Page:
Although he has been out of medical school for less than three years, Jacob M. Appel’09 is far more accomplished than his newly minted alumni status would suggest. The third-year psychiatry resident at Mount Sinai School of Medicine is also a lawyer (Harvard Law), bioethicist, medical historian, essayist, playwright, prize-winning writer of short stories, frequent Huffington Post contributor, and a former faculty member at Brown University, where he earned honors for his teaching.
He also has taught at New York University and the Gotham Writers Workshop. He has four master’s degrees – from Brown (European history), Columbia (American history and philosophy), and NYU (MFA in creative writing) – and is working on a Ph.D. thesis at Columbia on the history of American medicine and psychiatry. And if that’s not enough to pack a CV, he also is a licensed New York City sightseeing guide.
“I’ll confess that one of the reasons I’ve earned so many degrees is that I like knowing things. But beyond mere intellectual curiosity, I think one can function better in any professional role – whether as a physician, an attorney, or even a sightseeing guide – if one has a broad base of knowledge and experience. Too often, our intellectual culture favors depth of knowledge in a particular niche over broader understanding. Up to a point, that’s good. But at some point one goes from knowing a lot about a very small subject to knowing everything about nothing. So keeping a more panoramic perspective has always been important to me.”
He has written essays about the intersection of law, medicine, and philosophy that have appeared in national and regional newspapers. He also contributes to the Journal of Medical Ethics, the Journal of Clinical Ethics, the Hastings Center Report, the Bulletin of the History of Medicine, and other academic publications.
His short fiction has been published in more than 100 literary journals. One short story, “Shell Game With Organs,” won a Boston Review contest in 1998. Another, “Enoch Arden’s One Night Stands,” won first place in the 2004 New Millennium Writings competition. A third story, “The Ataturk of the Outer Boroughs,” won the William Faulkner-William Wisdom short story competition. He also has won contests sponsored by literary journals, Writers’ Voice, the Dana Awards, and the Salem Center for Women Writers. His story about two census takers, “Counting,” was short listed for the O. Henry Award in 2001. Other stories received “special mention” for the 2006 and 2007 Pushcart Prize.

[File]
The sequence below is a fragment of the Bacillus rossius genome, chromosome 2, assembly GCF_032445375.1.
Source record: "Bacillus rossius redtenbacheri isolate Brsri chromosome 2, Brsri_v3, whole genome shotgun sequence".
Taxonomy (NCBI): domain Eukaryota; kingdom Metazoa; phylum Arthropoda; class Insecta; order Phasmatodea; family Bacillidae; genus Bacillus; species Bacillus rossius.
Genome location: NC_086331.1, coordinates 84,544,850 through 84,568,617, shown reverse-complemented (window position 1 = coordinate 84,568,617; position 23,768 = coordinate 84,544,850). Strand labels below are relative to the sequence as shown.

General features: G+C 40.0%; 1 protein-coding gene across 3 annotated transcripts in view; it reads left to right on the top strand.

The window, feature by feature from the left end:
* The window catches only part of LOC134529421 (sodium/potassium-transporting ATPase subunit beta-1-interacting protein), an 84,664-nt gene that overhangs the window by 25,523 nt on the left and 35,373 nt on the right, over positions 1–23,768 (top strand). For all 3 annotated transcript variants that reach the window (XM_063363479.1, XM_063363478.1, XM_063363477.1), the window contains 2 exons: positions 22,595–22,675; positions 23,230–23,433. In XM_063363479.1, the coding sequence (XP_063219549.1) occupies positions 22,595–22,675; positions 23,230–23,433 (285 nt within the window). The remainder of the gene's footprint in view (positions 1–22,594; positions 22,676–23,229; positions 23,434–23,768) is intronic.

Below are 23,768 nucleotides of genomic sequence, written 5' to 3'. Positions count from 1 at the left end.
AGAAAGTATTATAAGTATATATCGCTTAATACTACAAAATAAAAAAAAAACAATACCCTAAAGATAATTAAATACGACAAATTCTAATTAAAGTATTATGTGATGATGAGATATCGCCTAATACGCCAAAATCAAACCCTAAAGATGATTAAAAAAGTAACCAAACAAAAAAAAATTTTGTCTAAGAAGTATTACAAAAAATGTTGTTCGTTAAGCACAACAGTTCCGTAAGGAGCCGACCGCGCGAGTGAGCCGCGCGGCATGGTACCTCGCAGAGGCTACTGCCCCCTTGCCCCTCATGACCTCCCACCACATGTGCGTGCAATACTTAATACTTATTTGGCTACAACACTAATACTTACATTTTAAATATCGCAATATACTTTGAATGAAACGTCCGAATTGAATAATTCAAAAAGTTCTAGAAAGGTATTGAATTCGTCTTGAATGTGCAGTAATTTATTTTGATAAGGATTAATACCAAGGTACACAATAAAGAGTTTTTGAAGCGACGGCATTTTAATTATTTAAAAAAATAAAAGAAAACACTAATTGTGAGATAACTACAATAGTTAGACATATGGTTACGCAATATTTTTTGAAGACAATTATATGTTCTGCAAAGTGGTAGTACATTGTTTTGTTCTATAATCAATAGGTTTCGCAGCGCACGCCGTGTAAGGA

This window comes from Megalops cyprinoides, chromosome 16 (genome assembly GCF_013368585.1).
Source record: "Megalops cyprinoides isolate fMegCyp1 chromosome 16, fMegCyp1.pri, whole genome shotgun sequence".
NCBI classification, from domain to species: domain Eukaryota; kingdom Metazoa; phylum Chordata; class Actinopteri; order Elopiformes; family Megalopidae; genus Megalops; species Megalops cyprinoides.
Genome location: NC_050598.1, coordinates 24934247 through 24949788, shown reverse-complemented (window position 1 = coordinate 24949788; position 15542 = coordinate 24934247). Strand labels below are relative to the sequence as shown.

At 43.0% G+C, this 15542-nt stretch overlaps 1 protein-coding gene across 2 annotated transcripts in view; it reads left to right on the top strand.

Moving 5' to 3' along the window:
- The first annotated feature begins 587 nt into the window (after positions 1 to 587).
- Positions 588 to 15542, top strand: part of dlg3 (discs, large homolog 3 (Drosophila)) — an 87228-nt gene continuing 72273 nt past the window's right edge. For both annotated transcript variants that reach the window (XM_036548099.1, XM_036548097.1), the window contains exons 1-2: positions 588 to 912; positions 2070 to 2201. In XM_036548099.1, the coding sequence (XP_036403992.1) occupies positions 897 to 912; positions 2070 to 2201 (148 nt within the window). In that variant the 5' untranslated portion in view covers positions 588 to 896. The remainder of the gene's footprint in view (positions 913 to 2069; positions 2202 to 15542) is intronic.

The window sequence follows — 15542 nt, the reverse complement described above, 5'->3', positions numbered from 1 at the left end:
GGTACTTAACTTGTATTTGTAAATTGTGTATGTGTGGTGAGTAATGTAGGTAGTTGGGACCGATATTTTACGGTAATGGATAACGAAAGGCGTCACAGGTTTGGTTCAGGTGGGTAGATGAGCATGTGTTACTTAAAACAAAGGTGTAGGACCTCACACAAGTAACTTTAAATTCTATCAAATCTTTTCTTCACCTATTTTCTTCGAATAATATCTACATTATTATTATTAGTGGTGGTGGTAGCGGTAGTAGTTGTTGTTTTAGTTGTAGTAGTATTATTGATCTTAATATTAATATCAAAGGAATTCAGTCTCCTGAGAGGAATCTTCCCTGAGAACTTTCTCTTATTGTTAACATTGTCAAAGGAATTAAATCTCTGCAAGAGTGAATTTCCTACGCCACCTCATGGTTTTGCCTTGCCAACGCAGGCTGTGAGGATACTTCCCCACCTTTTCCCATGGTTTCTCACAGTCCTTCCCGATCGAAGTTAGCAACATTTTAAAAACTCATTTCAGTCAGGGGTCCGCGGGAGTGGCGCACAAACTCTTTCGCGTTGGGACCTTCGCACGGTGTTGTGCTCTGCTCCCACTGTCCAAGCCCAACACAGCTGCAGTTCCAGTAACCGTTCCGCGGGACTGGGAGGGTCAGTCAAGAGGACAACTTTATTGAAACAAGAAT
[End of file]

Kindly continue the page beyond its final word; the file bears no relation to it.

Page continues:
His plays have been staged in Detroit, Maryland, Philadelphia, and Alexandria, Va.
For the Huffington Post, he has written about legal and ethical issues. His most recent post, in January 2011, titled “Want a Gun? Get a Prescription,” addressed efforts to keep firearms out of the hands of mentally unstable individuals. An archive of his contributions can be found on the Huffington Post site.
In writing “A Day in the Life of a PGY-2 Resident” at Mount Sinai, Dr. Appel described the transformative changes from first year to second year of residency. “As a PGY-1, patients and colleagues treat you like a physician; as a PGY-2, you actually feel like a physician.” The transition from learner to full-fledged team member becomes clearer. “Attendings…ask you questions because they want to know the answer, not merely to find out if you know the answer.”
Dr. Appel’s website, www.jacobmappel.com, includes links to some of his fiction.